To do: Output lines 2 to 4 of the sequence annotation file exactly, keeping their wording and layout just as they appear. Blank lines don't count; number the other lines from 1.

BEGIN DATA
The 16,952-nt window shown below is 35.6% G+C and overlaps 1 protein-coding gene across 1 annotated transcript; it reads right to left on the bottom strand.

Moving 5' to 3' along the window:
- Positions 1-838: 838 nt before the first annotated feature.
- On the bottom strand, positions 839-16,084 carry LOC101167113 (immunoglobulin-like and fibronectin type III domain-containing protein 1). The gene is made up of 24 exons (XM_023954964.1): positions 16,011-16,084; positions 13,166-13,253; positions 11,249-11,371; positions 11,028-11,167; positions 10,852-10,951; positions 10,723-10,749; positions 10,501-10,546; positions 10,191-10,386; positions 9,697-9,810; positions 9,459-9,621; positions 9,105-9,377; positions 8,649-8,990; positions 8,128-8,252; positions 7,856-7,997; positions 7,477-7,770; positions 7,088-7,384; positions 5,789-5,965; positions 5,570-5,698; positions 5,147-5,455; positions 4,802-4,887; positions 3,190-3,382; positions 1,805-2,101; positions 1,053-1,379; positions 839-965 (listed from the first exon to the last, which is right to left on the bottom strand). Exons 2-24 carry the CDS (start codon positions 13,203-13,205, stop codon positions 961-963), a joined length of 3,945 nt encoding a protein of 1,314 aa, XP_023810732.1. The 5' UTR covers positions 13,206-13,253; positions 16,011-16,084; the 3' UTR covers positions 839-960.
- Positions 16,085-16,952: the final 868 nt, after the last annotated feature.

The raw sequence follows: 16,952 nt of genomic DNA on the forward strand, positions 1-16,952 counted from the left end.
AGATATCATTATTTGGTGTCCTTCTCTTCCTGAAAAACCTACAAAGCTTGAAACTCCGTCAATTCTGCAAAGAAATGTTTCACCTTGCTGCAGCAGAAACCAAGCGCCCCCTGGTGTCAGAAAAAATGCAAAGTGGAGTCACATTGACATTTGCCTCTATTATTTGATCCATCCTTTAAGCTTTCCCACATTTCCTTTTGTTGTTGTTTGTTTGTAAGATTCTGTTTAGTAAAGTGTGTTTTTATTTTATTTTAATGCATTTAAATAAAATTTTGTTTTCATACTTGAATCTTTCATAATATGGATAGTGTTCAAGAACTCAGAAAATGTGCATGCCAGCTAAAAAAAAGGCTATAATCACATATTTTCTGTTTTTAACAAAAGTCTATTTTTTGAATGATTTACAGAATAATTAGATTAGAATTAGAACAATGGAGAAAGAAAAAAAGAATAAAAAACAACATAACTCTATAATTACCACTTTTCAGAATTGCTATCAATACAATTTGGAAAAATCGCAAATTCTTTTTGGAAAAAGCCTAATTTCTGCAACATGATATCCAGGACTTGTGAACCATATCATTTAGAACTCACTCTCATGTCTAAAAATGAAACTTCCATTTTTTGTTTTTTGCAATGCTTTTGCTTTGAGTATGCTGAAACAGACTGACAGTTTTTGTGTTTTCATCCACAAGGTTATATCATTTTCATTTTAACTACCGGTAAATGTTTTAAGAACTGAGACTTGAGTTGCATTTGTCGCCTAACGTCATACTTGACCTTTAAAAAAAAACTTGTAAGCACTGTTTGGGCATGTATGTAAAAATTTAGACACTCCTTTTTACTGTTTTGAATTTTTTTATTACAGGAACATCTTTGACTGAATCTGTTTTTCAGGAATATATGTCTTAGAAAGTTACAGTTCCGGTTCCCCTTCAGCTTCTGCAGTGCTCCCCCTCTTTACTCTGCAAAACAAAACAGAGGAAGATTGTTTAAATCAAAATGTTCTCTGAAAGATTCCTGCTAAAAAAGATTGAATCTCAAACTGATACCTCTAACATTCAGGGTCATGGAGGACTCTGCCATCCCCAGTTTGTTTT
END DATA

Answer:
Moving 5' to 3' along the window:
- Positions 1-838: 838 nt before the first annotated feature.
- On the bottom strand, positions 839-16,084 carry LOC101167113 (immunoglobulin-like and fibronectin type III domain-containing protein 1). The gene is made up of 24 exons (XM_023954964.1): positions 16,011-16,084; positions 13,166-13,253; positions 11,249-11,371; positions 11,028-11,167; positions 10,852-10,951; positions 10,723-10,749; positions 10,501-10,546; positions 10,191-10,386; positions 9,697-9,810; positions 9,459-9,621; positions 9,105-9,377; positions 8,649-8,990; positions 8,128-8,252; positions 7,856-7,997; positions 7,477-7,770; positions 7,088-7,384; positions 5,789-5,965; positions 5,570-5,698; positions 5,147-5,455; positions 4,802-4,887; positions 3,190-3,382; positions 1,805-2,101; positions 1,053-1,379; positions 839-965 (listed from the first exon to the last, which is right to left on the bottom strand). Exons 2-24 carry the CDS (start codon positions 13,203-13,205, stop codon positions 961-963), a joined length of 3,945 nt encoding a protein of 1,314 aa, XP_023810732.1. The 5' UTR covers positions 13,206-13,253; positions 16,011-16,084; the 3' UTR covers positions 839-960.